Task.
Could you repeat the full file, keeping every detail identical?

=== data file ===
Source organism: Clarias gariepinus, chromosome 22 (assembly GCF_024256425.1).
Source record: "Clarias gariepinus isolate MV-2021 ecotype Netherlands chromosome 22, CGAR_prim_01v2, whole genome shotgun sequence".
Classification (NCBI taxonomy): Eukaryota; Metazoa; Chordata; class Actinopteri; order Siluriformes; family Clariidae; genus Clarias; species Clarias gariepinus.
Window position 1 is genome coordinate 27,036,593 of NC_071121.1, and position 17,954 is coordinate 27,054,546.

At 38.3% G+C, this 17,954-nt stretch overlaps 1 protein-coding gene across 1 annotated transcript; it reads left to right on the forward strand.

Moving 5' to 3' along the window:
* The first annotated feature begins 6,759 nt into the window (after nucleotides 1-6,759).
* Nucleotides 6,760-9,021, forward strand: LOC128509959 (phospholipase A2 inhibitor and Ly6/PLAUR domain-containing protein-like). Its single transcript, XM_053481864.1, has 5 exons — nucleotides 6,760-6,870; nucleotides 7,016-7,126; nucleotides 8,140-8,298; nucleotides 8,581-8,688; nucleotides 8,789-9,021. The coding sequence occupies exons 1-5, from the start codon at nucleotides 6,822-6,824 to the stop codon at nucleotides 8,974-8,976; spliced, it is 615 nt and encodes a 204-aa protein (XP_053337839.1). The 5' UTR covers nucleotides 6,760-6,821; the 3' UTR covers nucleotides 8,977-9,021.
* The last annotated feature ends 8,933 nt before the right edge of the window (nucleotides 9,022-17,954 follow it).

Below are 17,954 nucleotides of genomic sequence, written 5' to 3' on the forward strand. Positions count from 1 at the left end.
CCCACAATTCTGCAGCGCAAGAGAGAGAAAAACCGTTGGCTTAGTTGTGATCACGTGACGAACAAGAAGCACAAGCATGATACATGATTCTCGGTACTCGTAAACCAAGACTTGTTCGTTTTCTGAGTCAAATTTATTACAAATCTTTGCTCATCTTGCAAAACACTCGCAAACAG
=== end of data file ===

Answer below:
Source organism: Clarias gariepinus, chromosome 22 (assembly GCF_024256425.1).
Source record: "Clarias gariepinus isolate MV-2021 ecotype Netherlands chromosome 22, CGAR_prim_01v2, whole genome shotgun sequence".
Classification (NCBI taxonomy): Eukaryota; Metazoa; Chordata; class Actinopteri; order Siluriformes; family Clariidae; genus Clarias; species Clarias gariepinus.
Window position 1 is genome coordinate 27,036,593 of NC_071121.1, and position 17,954 is coordinate 27,054,546.

At 38.3% G+C, this 17,954-nt stretch overlaps 1 protein-coding gene across 1 annotated transcript; it reads left to right on the forward strand.

Moving 5' to 3' along the window:
* The first annotated feature begins 6,759 nt into the window (after nucleotides 1-6,759).
* Nucleotides 6,760-9,021, forward strand: LOC128509959 (phospholipase A2 inhibitor and Ly6/PLAUR domain-containing protein-like). Its single transcript, XM_053481864.1, has 5 exons — nucleotides 6,760-6,870; nucleotides 7,016-7,126; nucleotides 8,140-8,298; nucleotides 8,581-8,688; nucleotides 8,789-9,021. The coding sequence occupies exons 1-5, from the start codon at nucleotides 6,822-6,824 to the stop codon at nucleotides 8,974-8,976; spliced, it is 615 nt and encodes a 204-aa protein (XP_053337839.1). The 5' UTR covers nucleotides 6,760-6,821; the 3' UTR covers nucleotides 8,977-9,021.
* The last annotated feature ends 8,933 nt before the right edge of the window (nucleotides 9,022-17,954 follow it).

Below are 17,954 nucleotides of genomic sequence, written 5' to 3' on the forward strand. Positions count from 1 at the left end.
CCCACAATTCTGCAGCGCAAGAGAGAGAAAAACCGTTGGCTTAGTTGTGATCACGTGACGAACAAGAAGCACAAGCATGATACATGATTCTCGGTACTCGTAAACCAAGACTTGTTCGTTTTCTGAGTCAAATTTATTACAAATCTTTGCTCATCTTGCAAAACACTCGCAAACAG